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"We Tibetans are looking for a legitimate and meaningful autonomy, an arrangement that would enable Tibetans to live within the framework of the People’s Republic of China."

Tibetan students in China protest over language policy

October 25, 2010

BBC
October 20, 2010

Qinghai was the scene of violent protests in
2008, but police did not intervene this week

At least 1,000 ethnic Tibetan students in China
have protested against what they say is the loss
of their culture and language, a rights group has said.

The students say education reforms mean most
textbooks and lessons will now be in Mandarin Chinese.

The London-based Free Tibet campaign group said
the peaceful march took place in Tongren, Qinghai province.

The area is home to many ethnic Tibetans and was
the scene of heavily suppressed riots in 2008.

Residents contacted by phone by Reuters said the
march through Tongren, also known as Rebkong, was
allowed to pass without police interference.

They said the protests took place on Tuesday.

Language erosion

"They (the protesters) went home in the early
afternoon after government officials came out and
talked with them," one of the residents told Reuters.

Estimates of the total number of participants ranged from 1,000 to 7,000.

The Free Tibet group said there were between
5,000 and 9,000 demonstrators from six schools.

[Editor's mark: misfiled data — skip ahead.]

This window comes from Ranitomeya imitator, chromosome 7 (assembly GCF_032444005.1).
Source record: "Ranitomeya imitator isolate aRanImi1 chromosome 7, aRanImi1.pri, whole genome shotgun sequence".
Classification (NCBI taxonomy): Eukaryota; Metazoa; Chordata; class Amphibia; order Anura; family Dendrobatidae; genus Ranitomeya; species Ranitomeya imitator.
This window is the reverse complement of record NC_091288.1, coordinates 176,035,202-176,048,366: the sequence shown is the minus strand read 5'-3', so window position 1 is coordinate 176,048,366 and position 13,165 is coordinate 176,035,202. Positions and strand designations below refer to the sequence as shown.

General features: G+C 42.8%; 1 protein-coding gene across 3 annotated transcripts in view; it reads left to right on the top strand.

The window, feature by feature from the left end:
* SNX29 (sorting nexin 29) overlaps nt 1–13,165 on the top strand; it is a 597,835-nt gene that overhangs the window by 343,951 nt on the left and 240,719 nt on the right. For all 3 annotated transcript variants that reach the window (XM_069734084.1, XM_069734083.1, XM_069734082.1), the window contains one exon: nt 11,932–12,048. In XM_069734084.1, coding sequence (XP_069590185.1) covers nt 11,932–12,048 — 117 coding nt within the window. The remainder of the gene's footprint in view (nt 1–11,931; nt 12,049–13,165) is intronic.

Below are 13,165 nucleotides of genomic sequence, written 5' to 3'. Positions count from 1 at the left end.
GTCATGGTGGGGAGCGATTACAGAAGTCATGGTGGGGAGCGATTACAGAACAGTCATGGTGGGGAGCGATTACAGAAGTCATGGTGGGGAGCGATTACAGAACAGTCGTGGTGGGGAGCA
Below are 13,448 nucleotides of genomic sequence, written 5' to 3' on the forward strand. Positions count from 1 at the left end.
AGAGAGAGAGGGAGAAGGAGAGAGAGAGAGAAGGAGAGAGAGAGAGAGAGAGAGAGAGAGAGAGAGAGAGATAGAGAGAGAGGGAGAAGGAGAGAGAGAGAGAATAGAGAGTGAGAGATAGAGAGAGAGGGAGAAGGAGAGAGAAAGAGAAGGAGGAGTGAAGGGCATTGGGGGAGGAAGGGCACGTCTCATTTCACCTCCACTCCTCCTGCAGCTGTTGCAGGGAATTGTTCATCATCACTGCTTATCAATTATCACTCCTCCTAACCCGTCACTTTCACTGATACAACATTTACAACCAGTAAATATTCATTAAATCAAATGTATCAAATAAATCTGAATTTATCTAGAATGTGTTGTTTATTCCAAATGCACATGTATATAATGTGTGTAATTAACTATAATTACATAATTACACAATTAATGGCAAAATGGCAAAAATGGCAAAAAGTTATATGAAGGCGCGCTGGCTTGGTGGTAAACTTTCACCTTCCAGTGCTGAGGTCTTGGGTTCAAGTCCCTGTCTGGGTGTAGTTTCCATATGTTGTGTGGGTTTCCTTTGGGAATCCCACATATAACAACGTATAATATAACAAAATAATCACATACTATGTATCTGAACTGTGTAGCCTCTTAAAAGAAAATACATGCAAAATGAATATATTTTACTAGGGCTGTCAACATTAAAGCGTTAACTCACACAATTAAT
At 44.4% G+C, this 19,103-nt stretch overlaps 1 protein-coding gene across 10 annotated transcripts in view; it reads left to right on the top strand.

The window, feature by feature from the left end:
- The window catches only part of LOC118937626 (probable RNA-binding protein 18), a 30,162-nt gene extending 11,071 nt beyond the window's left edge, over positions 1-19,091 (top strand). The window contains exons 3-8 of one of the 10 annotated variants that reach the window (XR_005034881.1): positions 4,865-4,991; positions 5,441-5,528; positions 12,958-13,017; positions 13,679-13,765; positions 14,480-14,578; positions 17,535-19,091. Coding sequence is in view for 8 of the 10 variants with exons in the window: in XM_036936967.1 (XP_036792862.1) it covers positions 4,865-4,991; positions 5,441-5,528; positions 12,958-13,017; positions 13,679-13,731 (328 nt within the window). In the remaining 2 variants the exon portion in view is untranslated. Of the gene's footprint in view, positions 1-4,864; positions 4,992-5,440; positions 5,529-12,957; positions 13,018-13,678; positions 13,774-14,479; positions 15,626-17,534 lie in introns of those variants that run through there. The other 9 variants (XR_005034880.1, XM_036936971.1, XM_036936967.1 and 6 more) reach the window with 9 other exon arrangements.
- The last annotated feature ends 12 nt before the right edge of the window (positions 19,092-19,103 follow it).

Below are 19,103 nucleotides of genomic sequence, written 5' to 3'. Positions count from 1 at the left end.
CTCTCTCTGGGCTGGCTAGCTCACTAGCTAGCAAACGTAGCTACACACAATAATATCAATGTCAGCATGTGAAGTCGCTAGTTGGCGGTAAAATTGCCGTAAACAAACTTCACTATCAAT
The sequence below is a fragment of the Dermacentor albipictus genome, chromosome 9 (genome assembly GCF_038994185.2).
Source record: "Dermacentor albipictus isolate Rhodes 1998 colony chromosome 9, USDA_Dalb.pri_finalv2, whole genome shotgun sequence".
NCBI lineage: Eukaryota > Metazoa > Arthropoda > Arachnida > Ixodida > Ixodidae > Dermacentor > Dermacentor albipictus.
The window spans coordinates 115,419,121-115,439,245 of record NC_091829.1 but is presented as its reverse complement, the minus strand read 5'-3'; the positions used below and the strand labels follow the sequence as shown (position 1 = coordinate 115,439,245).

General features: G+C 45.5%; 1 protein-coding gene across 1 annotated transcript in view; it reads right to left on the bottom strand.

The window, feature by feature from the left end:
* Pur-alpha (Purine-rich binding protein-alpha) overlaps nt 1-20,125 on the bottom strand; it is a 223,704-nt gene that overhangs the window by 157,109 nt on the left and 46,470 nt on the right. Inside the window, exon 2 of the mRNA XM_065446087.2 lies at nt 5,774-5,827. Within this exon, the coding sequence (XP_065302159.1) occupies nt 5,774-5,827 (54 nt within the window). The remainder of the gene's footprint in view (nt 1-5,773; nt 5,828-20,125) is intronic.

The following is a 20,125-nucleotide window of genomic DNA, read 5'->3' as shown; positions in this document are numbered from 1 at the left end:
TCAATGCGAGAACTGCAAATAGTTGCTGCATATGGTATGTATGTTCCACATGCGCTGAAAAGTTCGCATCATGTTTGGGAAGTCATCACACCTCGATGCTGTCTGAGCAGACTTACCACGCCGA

It said they were angered by changes to education
policy which would limit the use of Tibetan language in schools.

All textbooks and subjects will be in Mandarin
Chinese, except for Tibetan and English language classes.

"The Chinese are enforcing reforms which remind
me of the Cultural Revolution," the group quoted
one unnamed former Tongren teacher as saying.

"This reform is not only a threat to our mother
tongue, but is in direct violation of the Chinese
constitution, which is meant to protect our rights.

"The use of Tibetan is being systematically wiped
out as part of China's strategy to cement its
occupation of Tibet," Free Tibet said.

China rules the Tibet Autonomous Region strictly
but usually allows more freedom to Tibetan
populations elsewhere in China; Tibetan is an
official language in Tibet and parts of China such as Qinghai.

The Chinese government says it is bringing
development and economic opportunities to areas
long subject to official neglect.
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